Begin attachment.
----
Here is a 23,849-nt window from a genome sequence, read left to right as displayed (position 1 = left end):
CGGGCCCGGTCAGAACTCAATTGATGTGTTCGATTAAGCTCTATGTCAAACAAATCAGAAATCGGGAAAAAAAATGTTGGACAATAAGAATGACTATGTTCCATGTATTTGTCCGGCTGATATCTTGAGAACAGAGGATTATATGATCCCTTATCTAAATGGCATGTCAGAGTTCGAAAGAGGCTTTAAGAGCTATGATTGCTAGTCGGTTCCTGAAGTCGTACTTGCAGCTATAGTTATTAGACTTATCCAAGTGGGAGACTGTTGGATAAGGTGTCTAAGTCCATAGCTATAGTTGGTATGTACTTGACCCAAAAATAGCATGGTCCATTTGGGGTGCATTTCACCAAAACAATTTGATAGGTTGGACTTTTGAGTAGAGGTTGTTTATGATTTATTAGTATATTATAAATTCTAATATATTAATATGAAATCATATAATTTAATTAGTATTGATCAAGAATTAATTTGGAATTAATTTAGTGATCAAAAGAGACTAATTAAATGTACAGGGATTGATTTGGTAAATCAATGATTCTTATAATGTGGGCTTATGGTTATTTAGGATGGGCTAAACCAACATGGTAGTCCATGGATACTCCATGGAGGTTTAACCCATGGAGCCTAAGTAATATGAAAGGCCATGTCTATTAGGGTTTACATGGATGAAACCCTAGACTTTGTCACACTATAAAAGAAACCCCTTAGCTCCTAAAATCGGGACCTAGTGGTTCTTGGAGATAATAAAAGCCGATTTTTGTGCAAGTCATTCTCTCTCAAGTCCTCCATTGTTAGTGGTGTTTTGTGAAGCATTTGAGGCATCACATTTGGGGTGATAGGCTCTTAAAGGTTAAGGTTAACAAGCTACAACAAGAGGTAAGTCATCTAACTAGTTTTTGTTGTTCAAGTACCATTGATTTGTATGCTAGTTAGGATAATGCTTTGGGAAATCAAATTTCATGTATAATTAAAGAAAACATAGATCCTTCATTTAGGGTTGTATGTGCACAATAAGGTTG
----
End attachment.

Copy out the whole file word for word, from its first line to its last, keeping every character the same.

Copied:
Here is a 23,849-nt window from a genome sequence, read left to right as displayed (position 1 = left end):
CGGGCCCGGTCAGAACTCAATTGATGTGTTCGATTAAGCTCTATGTCAAACAAATCAGAAATCGGGAAAAAAAATGTTGGACAATAAGAATGACTATGTTCCATGTATTTGTCCGGCTGATATCTTGAGAACAGAGGATTATATGATCCCTTATCTAAATGGCATGTCAGAGTTCGAAAGAGGCTTTAAGAGCTATGATTGCTAGTCGGTTCCTGAAGTCGTACTTGCAGCTATAGTTATTAGACTTATCCAAGTGGGAGACTGTTGGATAAGGTGTCTAAGTCCATAGCTATAGTTGGTATGTACTTGACCCAAAAATAGCATGGTCCATTTGGGGTGCATTTCACCAAAACAATTTGATAGGTTGGACTTTTGAGTAGAGGTTGTTTATGATTTATTAGTATATTATAAATTCTAATATATTAATATGAAATCATATAATTTAATTAGTATTGATCAAGAATTAATTTGGAATTAATTTAGTGATCAAAAGAGACTAATTAAATGTACAGGGATTGATTTGGTAAATCAATGATTCTTATAATGTGGGCTTATGGTTATTTAGGATGGGCTAAACCAACATGGTAGTCCATGGATACTCCATGGAGGTTTAACCCATGGAGCCTAAGTAATATGAAAGGCCATGTCTATTAGGGTTTACATGGATGAAACCCTAGACTTTGTCACACTATAAAAGAAACCCCTTAGCTCCTAAAATCGGGACCTAGTGGTTCTTGGAGATAATAAAAGCCGATTTTTGTGCAAGTCATTCTCTCTCAAGTCCTCCATTGTTAGTGGTGTTTTGTGAAGCATTTGAGGCATCACATTTGGGGTGATAGGCTCTTAAAGGTTAAGGTTAACAAGCTACAACAAGAGGTAAGTCATCTAACTAGTTTTTGTTGTTCAAGTACCATTGATTTGTATGCTAGTTAGGATAATGCTTTGGGAAATCAAATTTCATGTATAATTAAAGAAAACATAGATCCTTCATTTAGGGTTGTATGTGCACAATAAGGTTG